Andy Jackson
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Coping with chemotherapy

Andy Jackson
Posted by
17 Apr 2015

Starting chemotherapy for the first time is a daunting and unsettling time for blood cancer patients with many uncertain of what to expect and what they can do to help prepare themselves for the road ahead. Featuring practical advice on things to eat, anti-sickness drugs and ways to keep you in control of your chemo, here are 10 patient tips to help blood cancer patients starting chemotherapy:

1. Drink lots, eat when you fancy and be prepared for a change of taste buds!

Chemotherapy can play havoc with your appetitie and eating patterns. Whilst nutrition is important and the benefits of eating healthily are well known and to be encouraged, many patients like Emily Clark who has gone through chemo for Hodgkin lymphoma twice were keen to stress that you shouldn't feel bad about treating yourself on occasion: 

Eating lighter and drinking lots of water was also widely suggested with patient Sue Vincent also advising to be prepared for a change in your tastebuds:

There was also lots of brilliant tips on foods and drinks to stock up on to help you through treatment. Ginger biscuits, lemonade sipped slowly through a straw and pineapple chunks to keep your mouth fresh were all suggested while Rosie O'Leary also recommended freezing meals to have ready to eat on a bad day when you might not have the energy to cook.

2. Try all anti-sickness treatments

Nausea and sickness sadly come with the territory when you have to undergo chemotherapy. However, there are many anti-sickness drugs out there that can help keep this to a minimum. There are several options available and the general consensus was if a drug isn't working for you, try another one and see if that's better. Acute myeloid leukaemia survivor Helen Tait wrote:

3. Practice good oral hygiene

Painful mouth ulcers are a common side effect from chemo. To reduce the risk of developing them to a minimum practicing good oral hygiene is key as AML patient Rich Castle, who is currently penning a book about his experiences, made clear in his feedback:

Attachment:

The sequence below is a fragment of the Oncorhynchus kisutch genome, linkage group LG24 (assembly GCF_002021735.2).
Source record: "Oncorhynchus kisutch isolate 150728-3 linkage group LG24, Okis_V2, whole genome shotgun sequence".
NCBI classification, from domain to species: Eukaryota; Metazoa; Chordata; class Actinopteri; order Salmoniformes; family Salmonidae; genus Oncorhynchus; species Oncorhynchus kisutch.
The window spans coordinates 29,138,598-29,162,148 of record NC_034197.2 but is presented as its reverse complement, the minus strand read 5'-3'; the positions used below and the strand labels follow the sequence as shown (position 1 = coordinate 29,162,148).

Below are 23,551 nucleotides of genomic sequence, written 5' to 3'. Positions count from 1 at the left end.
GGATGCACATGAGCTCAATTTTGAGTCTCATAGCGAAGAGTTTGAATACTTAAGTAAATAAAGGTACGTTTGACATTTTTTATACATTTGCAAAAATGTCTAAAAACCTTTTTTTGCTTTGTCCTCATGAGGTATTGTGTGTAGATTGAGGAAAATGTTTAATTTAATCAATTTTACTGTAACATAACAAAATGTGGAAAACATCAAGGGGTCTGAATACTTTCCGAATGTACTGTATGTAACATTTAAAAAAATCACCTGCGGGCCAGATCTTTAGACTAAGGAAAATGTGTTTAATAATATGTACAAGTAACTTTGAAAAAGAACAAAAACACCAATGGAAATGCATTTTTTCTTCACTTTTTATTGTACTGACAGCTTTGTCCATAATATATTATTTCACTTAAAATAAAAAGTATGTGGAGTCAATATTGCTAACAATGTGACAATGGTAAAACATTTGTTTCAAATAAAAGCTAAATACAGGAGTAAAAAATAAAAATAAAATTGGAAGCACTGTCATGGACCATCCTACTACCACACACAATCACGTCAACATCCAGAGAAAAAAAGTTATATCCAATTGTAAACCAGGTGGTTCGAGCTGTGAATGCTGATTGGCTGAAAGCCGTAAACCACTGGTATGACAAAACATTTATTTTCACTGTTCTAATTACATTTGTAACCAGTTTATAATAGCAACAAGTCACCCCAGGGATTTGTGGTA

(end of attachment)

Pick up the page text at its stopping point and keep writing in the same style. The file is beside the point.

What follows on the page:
4. Don't be afraid to ask questions

Chemotherapy is a daunting proposition and it's highly likely that you'll have lots of questions about all sorts of things. Don't be afraid to ask questions and if you feel something isn't working, don't be afraid to bring it up with your doctor. As Eren Johnson makes clear asking questions empowers you and you can play a big role in conjunction with your doctors and nurses by taking control and looking to understand more about what's going on.

To find out more about about chemotherapy and blood cancer, check out our Patient Information section. Forewarned is forearmed.

5. Keep a log

Keeping a log or diary in whatever form was something that a number of patients recommended for a number of reasons. For Mary Lucas writing down how her first cycle affected her helped her be prepared for what to expect next time round:

For others like Yvo McD keeping a log was really useful for consultations when she was getting bombarded with information when tired and more likely to be forgetful:

6. Try to stay active

Many patients waxed lyrical about the benefits of staying active even if it was no more than having a pace down the corridor or up and down the stairs a couple of times. Samera Razaq wrote:

7. Talk to other patients

No one understands what you're going through better than other patients also undergoing treatment. As Claire Clarkson makes clear, talking to others allows you to unload how you're feeling without having to feel guilty or that the other person no matter how much they love you doesn't quite understand:

8. Set yourself a goal to strive for when you finish treatment

Whether it's planning the holiday of a lifetime or taking up a sport or hobby that you've never tried before, setting yourself targets, big or small, to strive for and help take your mind off treatment was recommended by many. For Allie Weaver it was taking on a half marathon:

9. Surround yourself with things that remind you who you really are

Going through chemo and all that entails like losing your hair, being sick and losing weight it's easy to forget what life was like without chemo. From surrounding yourself with photos of you with friends and family to having your favourite song on standby there were a number of suggestions on ways to remind you of who you really are but one of the nicest suggestions came from Vicky Whyte:

10. Take things to do

Last and by no means least, take things to do to keep your spirits up and pass 'hospital time' which seems to go so much slower than anywhere else. Being able to take your mind off treatment was regarded as an absolute must by patients. Here are a few suggestions of things you might want to consider packing to help pass the time:

A huge thank you to everyone that provided tips and advice for this blog. You can read all the comments in full on the original Have Your Say post on Facebook.

We've also got an information booklet on chemotherapy which will give you all the basics of what to expect.